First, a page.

GOTY 2012

2012 has been a weird year for games, and while I don’t think it’s been a particularly strong year when compared to the rest of this generation, it's by no means been a bad one either. I still managed to play a lot of fantastic games that I thoroughly enjoyed, and was certainly more than entertained throughout the year. I even had a hard time narrowing this list down to 10 games, which speaks to the breadth of good games I played throughout the year. Anyway, these are my top 10 games of 2012!

List items

  • Nothing else comes close to XCOM: Enemy Unknown for me in 2012. Its mesmerizing blend of tactical turn based missions and strategic base planning (two things I love) had me positively hooked in a way that no other game was able to match all year. This is a large, complex and challenging strategy game that pulls numerous deftly executed parts together with incredible precision and care, combining them in smart ways that directly benefit one another. XCOM is a bold and ambitious reminder of what makes strategy games great, and an easy pick for my personal game of the year.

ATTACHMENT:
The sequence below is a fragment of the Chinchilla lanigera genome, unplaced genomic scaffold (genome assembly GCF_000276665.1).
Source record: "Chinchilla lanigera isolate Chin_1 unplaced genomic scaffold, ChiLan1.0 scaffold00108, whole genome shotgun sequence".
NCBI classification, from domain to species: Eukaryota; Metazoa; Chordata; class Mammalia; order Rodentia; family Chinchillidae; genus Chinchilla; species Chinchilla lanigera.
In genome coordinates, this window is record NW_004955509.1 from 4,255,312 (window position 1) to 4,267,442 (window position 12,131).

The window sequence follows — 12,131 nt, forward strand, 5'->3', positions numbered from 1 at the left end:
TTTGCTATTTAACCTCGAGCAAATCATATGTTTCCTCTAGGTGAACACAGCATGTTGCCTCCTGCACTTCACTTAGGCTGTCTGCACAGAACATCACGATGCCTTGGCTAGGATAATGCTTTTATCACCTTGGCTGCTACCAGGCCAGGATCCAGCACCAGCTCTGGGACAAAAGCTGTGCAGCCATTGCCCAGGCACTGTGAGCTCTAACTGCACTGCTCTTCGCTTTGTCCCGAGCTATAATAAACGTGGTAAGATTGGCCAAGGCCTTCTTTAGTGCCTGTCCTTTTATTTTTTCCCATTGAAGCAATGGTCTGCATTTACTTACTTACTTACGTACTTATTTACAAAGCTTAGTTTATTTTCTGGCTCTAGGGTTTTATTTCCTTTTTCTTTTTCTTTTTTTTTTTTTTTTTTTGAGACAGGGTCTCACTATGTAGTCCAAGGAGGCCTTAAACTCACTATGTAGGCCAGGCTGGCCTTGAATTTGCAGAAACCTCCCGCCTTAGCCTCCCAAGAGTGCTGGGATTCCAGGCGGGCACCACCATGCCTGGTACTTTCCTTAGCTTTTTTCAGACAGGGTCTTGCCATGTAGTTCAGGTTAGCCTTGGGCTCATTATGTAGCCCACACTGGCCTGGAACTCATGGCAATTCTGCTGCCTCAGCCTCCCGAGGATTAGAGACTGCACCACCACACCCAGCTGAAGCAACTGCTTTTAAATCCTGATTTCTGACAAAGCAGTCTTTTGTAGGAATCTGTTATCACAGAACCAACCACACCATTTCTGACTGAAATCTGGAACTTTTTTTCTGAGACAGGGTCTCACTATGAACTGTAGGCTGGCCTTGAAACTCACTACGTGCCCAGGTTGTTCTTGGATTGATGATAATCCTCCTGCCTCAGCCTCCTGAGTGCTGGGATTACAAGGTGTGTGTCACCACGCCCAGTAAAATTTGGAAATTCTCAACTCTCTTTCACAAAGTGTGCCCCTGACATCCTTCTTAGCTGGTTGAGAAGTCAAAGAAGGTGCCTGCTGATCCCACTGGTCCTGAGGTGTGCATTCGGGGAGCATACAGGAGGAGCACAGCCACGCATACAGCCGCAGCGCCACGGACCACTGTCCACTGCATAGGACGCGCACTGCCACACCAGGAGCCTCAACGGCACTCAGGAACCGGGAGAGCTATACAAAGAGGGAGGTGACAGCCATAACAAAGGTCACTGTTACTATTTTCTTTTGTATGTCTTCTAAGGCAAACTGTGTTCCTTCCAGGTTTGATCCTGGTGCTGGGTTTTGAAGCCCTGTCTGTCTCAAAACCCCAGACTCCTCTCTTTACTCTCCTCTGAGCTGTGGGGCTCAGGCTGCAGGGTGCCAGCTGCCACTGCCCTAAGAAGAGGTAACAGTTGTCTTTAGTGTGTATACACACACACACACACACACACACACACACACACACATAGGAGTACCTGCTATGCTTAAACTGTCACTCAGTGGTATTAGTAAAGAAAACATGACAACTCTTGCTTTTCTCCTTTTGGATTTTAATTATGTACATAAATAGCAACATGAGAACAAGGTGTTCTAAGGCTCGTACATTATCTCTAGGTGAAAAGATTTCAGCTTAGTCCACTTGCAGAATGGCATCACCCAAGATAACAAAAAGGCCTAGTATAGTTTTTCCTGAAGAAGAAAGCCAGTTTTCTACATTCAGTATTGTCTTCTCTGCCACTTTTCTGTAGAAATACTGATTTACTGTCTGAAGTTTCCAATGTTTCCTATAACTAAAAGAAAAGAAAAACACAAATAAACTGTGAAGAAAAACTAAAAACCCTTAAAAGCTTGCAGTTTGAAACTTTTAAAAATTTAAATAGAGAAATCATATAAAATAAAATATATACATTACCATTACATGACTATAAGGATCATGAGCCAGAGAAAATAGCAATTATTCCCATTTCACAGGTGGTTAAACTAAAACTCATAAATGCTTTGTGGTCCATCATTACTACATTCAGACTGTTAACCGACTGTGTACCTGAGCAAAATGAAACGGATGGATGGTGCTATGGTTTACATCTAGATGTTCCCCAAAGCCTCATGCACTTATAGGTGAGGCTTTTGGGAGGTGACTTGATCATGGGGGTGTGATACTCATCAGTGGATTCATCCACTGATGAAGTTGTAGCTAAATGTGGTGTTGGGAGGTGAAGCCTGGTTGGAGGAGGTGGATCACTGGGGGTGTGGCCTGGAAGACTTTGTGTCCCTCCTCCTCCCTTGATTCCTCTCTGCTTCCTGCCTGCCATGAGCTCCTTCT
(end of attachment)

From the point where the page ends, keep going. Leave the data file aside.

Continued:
• I have a special place in my heart for both quirky Japanese rhythm games and Final Fantasy music, and while Theatrhythm Final Fantasy may be a little pandering, it’s also a smart, quality product that successfully combines those two loves. Great feeling rhythm fundamentals combine with some of my personal favorite video game music to create a delightful and charming rhythm game that I have yet to get tired of. Theatrhythm was the one game I kept coming back to throughout the year, and I’ll continue to tap and swipe along with these classic tunes well into 2013.

  • It speaks to the strength of the Borderlands formula that after spending over 200 hours with the original I was eager to play more. Even more impressive is that after spending over 100 more hours with Borderlands 2 already, I’m still not tired of it. Not many games create such a wild and exciting world worth spending that much time in, but Borderlands 2 does with its crazy characters, fun quests, bizarre guns and well measured customization options. Not only that, but it’s a fantastic venue to hang out with friends online, meaning that my Borderlands days remain far from over.

  • It’s easy (and tempting) enough to look at or listen to Journey and call it art, but there’s a lot more to what makes games art than how they look and sound. Pure gameplay is art in and of itself, and can elicit as wide a range of emotions from the player as much as anything. Journey clearly understands this, and sends you on a tumultuous and memorable quest that’s filled with an incredible variety of things to see, hear and do, each of them as gorgeous and affecting as the last. Journey combines all the pieces with the highest level of craft possible, making for an unforgettable experience.